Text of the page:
Don’t put too much pressure on yourself during an already stressful time
The world is still getting to grips with coronavirus, social distancing and what this means for all of us. As a student or recent graduate, you may well be asking where it leaves your degree and your job hunt – as well as wondering how to fill your time over the next few weeks. Take a look at our articles on job hunting during the coronavirus pandemic, and internships, work experience and the coronavirus.
In the meantime, we can suggest some career-friendly activities to get on with from your bedroom/sofa/office/garden. Once things are back to normal, you’ll have some great things to add to your CV, talk about at interviews or just brag about to your friends and family (besides becoming an overnight TikTok sensation and re-watching every season of Friends).
1. Work on your online presence
Join LinkedIn (if you haven’t already). Connect with your coursemates, follow organisations you’re interested in and give your profile some TLC. Some employers also have careers-focused Instagram and Twitter accounts for you to follow. Keep work and play separate, though, whether that’s having two different accounts or tweaking your privacy settings.
2. Maintain or pick up a hobby
You may already have a hobby that you can keep up while at home. If you don’t, or your usual hobby isn’t compatible with a restricted space, consider picking up a new one. This could be anything from learning to play an instrument or teaching yourself to code, to sketching your own comic book or flexing your green fingers in the garden. Stuck for ideas? Ask your friends and family for suggestions or read our advice on good hobbies and interests for graduate CVs.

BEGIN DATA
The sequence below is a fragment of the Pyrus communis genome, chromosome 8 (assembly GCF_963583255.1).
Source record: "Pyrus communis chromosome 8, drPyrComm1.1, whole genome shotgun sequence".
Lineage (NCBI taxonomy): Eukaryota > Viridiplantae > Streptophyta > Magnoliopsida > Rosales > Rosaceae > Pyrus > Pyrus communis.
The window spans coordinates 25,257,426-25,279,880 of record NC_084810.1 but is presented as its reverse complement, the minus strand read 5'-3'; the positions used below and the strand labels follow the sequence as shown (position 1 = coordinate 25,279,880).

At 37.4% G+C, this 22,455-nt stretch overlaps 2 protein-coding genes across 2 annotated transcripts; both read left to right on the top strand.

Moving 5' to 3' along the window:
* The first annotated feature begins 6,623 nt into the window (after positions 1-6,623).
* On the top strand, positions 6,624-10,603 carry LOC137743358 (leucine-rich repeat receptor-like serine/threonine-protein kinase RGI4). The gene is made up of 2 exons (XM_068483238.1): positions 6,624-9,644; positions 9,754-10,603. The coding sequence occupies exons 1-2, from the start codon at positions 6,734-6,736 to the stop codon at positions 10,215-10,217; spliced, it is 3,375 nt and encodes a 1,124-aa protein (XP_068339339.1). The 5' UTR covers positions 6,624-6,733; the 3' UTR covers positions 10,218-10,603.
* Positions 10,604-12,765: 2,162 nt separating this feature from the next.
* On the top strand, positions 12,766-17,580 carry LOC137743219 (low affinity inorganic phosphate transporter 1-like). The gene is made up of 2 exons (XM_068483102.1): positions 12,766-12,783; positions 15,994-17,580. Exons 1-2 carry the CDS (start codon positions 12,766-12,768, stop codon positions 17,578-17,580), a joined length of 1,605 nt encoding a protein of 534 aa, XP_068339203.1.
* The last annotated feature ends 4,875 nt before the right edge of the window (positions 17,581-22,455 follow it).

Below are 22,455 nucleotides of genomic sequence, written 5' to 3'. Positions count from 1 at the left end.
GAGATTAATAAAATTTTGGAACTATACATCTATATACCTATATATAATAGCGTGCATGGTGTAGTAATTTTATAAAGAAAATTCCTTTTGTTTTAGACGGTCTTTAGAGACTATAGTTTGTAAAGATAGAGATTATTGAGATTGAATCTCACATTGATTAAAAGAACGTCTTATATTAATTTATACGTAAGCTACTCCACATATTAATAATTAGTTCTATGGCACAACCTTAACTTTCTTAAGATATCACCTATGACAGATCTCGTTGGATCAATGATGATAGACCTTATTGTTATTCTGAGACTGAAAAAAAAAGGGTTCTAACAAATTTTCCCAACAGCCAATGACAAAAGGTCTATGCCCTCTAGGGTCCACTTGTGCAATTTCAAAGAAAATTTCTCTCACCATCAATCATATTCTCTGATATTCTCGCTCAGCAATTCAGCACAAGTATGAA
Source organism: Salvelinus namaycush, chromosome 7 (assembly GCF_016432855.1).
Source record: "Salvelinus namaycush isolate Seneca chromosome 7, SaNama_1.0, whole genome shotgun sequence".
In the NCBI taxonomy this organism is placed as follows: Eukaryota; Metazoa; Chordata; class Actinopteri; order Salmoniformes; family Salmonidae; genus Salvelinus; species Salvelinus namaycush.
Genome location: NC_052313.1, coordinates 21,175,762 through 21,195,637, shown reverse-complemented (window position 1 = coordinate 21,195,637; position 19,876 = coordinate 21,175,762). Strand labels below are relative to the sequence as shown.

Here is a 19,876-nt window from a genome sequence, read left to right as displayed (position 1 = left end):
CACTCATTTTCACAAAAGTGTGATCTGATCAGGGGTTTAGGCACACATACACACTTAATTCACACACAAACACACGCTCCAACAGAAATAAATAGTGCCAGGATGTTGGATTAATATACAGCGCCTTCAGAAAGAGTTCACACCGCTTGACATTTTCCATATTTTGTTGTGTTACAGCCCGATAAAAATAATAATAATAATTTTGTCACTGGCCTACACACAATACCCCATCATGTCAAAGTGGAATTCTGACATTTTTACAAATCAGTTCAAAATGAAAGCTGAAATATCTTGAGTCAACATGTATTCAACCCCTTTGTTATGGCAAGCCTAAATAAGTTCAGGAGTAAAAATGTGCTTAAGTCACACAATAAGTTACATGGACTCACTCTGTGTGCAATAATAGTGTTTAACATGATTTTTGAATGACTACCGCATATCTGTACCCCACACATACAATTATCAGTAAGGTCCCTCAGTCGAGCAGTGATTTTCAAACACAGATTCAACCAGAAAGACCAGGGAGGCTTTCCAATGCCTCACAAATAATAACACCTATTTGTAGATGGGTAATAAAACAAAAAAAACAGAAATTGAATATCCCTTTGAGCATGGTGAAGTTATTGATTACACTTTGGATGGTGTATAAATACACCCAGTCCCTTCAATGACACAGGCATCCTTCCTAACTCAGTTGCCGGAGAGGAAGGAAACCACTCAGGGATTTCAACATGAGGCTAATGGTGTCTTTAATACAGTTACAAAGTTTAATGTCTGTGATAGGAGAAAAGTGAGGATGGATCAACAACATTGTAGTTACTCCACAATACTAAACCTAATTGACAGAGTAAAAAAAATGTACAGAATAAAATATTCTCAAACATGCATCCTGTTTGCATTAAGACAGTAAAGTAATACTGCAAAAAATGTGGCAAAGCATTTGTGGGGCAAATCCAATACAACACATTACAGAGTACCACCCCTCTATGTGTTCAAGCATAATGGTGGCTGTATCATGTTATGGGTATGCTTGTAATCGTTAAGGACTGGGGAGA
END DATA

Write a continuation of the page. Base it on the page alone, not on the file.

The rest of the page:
3. Go viral
Set up a blog, YouTube channel or Instagram account devoted to your hobby. Are you a budding bookstagrammer? Or perhaps you fancy yourself as the next Joe Wicks, providing your followers with home workouts? Fashion, photography, art, recipes, dance, poetry, stand-up comedy, magic tricks… you name it, you can showcase it online. Recruiters will appreciate your passion and you never know who might stumble across your work, or what opportunities it could lead to.
4. Learn a language
Language skills can set you apart from other graduates and you can develop yours without travelling. Whether you choose to build on the vocabulary you picked up at GCSE or go back to basics with a completely new language, there are lots of free online tools and apps available, such as Duolingo or Memrise – find out about these and more in our article on learning a language in lockdown and beyond. When you are next able to travel, you’ll be able to test out your new language skills.
5. Read up on a new topic
It’s never a bad idea to expand your general knowledge. Now could be the perfect time to read up on a topic you’ve always wanted to know more about, whether that’s cryptocurrency, British prime ministers, climate change, artificial intelligence or endangered species. If the topic that’s piqued your curiosity is related to the career you’re hoping to go into, all the better for interview discussions.
6. Take an online course
If you’d prefer a more structured approach to learning something new, look for online tutorials (for example, on how to use Adobe Photoshop) or free, short online courses through the likes of Coursera, FutureLearn and OpenLearn.
They usually have no entry requirements and don’t require prior knowledge so you can explore any topic that sparks your curiosity in subjects such as business, computer science, law, health, psychology, media and history. Add any courses you complete to the ‘Education’ section of your CV – it will show that you’ve been using your time at home constructively.
7. Bring your CV up to date